When it comes to posture, the upper back and shoulders play a very crucial role. Strengthen the muscles in these areas, and you can help prevent and correct kyphosis (Dowager’s Hump), and experience many other benefits.
This weekend’s exercise, the Triple Posture Corrector, is highly effective at strengthening upper back and shoulder muscles in every direction.
So let’s get started!
There’s no doubt that posture is a major concern for Savers, and this is understandable. When bone density decreases in the spine, the vertebrae can collapse and bend forward, creating the hunchbacked appearance associated with kyphosis. In addition, poor posture habits, such as forward head posture (FHP), can exacerbate and even cause kyphosis.
To prevent this from happening, it’s vital to strengthen the muscles of the upper back. Not only does this help with holding your vertebrae in place, but working these muscles also increases density in the shoulders and upper back, as per Wolff’s Law.
Let’s take a look at some of these muscles that keep you “standing tall.”
- The Trapezius muscle is arguably the most important muscle when it comes to posture. It fans out across the upper back and shoulders in a wide diamond shape, covering a lot of area. It even goes up into the neck where it stabilizes the cervical vertebrae and helps hold your head up.
Weak traps allow the spine and shoulder blades to roll forward. And of course, weak muscles are not putting bone-stimulating pressure on the bones around them.
The position of the shoulder blades (scapulae) is of utmost importance when it comes to healthful posture. No movement of the shoulders takes place without involving the trapezius, so exercises like the Triple Posture Corrector will affect more motion and movements than I can even list here!
- The Rhomboid is named for its rhombus shape, and is a rather deep muscle that connects your shoulder blades to your thoracic vertebrae. As you might expect, this small muscle has a big job – aligning the shoulder blades with the thoracic vertebrae is foundational to proper posture.
- The Latissimus dorsi, or lats, are very large muscles (“latissimus” actually means “broad”). They lie along your sides and back, running under your arms, and along your ribs and spine. They are so long that they attach from the thoracic vertebrae all the way to the very base of your spine, at your sacral vertebrae. So these muscles are comprehensive when it comes to posture, helping you sit up straight from the “bottom up.”
Interestingly, the lats have an inverted attachment at the insertion point, which is under your arm. This means when your arm is hanging by your side, the muscle has a twist between your side and your arm. When you raise your arm, the muscle untwists. Today’s exercise stretches and works these large, important muscles.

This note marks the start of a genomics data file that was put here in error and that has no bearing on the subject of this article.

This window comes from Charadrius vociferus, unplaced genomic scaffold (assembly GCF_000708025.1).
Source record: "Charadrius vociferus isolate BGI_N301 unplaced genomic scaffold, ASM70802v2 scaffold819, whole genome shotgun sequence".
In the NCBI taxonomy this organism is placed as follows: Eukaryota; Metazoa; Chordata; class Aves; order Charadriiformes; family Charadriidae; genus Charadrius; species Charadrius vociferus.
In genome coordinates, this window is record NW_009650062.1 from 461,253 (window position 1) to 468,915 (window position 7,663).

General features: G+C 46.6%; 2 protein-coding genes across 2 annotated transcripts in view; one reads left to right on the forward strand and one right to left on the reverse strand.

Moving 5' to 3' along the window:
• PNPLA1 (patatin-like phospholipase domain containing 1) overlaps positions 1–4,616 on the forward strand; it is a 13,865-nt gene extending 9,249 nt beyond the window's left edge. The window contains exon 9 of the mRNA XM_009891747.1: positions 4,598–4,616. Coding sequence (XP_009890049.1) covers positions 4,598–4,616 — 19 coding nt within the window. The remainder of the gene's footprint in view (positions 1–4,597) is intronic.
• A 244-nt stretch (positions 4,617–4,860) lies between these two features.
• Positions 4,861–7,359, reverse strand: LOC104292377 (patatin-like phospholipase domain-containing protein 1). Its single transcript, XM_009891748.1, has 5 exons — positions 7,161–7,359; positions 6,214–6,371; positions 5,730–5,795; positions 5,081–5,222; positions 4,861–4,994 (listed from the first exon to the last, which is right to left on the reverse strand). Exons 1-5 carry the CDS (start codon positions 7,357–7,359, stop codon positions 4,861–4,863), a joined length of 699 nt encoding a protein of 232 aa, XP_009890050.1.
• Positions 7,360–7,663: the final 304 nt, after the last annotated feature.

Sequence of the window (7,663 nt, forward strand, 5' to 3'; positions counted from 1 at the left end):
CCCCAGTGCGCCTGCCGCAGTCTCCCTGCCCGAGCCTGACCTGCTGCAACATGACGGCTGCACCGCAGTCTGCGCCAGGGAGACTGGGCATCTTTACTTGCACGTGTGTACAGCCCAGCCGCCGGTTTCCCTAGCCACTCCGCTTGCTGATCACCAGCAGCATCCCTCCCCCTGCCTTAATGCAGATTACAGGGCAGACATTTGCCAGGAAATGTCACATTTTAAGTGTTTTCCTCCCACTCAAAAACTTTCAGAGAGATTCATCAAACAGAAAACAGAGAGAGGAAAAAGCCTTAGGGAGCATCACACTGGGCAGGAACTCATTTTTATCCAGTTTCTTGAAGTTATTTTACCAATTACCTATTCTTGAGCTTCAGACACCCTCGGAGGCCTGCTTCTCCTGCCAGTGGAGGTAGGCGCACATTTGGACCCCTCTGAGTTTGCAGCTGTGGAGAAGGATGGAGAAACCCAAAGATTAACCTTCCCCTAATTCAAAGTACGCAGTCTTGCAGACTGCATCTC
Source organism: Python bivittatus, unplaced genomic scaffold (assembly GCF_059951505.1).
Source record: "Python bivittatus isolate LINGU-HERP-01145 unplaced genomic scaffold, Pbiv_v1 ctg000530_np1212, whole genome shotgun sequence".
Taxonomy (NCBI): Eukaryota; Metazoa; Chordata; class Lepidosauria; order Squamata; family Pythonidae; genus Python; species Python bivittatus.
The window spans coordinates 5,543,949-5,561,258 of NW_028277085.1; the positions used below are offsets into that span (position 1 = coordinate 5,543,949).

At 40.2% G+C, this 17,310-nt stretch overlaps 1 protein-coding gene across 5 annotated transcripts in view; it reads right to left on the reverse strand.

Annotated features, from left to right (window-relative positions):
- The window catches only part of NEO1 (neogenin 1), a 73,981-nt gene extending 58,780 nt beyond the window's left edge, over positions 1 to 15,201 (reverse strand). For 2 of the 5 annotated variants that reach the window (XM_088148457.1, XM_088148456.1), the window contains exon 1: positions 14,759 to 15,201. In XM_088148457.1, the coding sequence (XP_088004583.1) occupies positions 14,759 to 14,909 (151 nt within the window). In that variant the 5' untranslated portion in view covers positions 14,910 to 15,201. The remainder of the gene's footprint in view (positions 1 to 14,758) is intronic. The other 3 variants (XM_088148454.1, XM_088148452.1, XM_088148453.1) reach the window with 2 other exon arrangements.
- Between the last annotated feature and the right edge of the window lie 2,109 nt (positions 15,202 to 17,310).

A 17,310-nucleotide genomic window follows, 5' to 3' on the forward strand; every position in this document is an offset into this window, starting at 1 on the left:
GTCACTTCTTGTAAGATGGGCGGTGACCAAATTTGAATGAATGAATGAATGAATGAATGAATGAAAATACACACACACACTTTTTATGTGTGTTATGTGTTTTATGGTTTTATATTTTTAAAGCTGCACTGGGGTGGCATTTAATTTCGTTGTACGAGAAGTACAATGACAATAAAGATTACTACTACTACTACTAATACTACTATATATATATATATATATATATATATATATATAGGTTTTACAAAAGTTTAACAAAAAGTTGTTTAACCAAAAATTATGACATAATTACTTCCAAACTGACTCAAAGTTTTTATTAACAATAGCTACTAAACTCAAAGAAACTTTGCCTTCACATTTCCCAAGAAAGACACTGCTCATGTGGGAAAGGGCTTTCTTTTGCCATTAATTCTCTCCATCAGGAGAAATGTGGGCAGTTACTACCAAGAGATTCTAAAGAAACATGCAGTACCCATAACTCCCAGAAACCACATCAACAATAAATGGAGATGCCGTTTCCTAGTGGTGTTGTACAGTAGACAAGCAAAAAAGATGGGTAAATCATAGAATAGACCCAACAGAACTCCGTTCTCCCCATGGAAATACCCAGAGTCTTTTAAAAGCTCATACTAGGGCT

Tight lats can cause a forward arch in the back and a “pooched out” lower abdomen. Working these muscles not only strengthens them; it also lengthens and makes them suppler, allowing you to keep a proper arch in your back.
As you can see, the Triple Posture Corrector covers a lot of postural ground! Here’s how to do it.
You don’t need any special equipment to do this exercise, but if you like more of a challenge, you can use hand weights.
- Kneel down on the floor, carpet, or exercise mat. If this is uncomfortable, you can do this exercise while standing; just “hinge” at your hips. (You’ll see what I mean in a moment.) Your knees or feet should be shoulder-width apart.
- Lean forward at your hips, keeping your back straight. Your tummy should be “tucked” and your spine straight.
- Bring your arms out and down in front of you. Position your hands in the “thumbs-up” sign, and spread your arms outward, slightly past your knees.
- Slowly raise your arms up above your head, making a “Y” shape. Your arms shouldn’t go past your ears.
- Bring your arms back down, and then bring them up and out by pulling your shoulder blades back and together, making a “T” shape at shoulder level.
- Bring your arms down again, and then bring your hands back behind your hips and bottom, squeezing your shoulder blades. This is called the “I” shape, because you’re making a straight line with your arms and back.
- Repeat steps four, five, and six for eight to 10 times. If you can only do a few at first, no problem.
To tackle posture from yet another angle, I recommend you follow this exercise with The Anti- Sloucher.
And if you’d like more exercises that are specifically designed to increase your bone density and improve your posture, you can get all the information here.
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Have a great weekend!
Comments on this article are closed.
May I have an order form for more TrueOsteo Advanced Bone Support Capsules please? Thank you.
I have fusion and fractures from T4 thru T10 vertebrae. Should I avoid these exercises?
This would seem very challenging for people who already have Head Forward Syndrome. Any suggestions? Where is starting point for arms in standing position?
Fantastic exercise, Vivian! Just tried it and boy, did I feel those upper back muscles (and shoulders too) work… I thank you for all you do.
Thanks again for these great exercises, specially because it is very important to have a good posture when you are sitting or standing. One of the reasons that i developed problems with my upper back, called the thoracic outlet syndrome is bad posture habits, now i am trying every single way to keep a good posture, and your exercises according to my doctor are incredible helpful.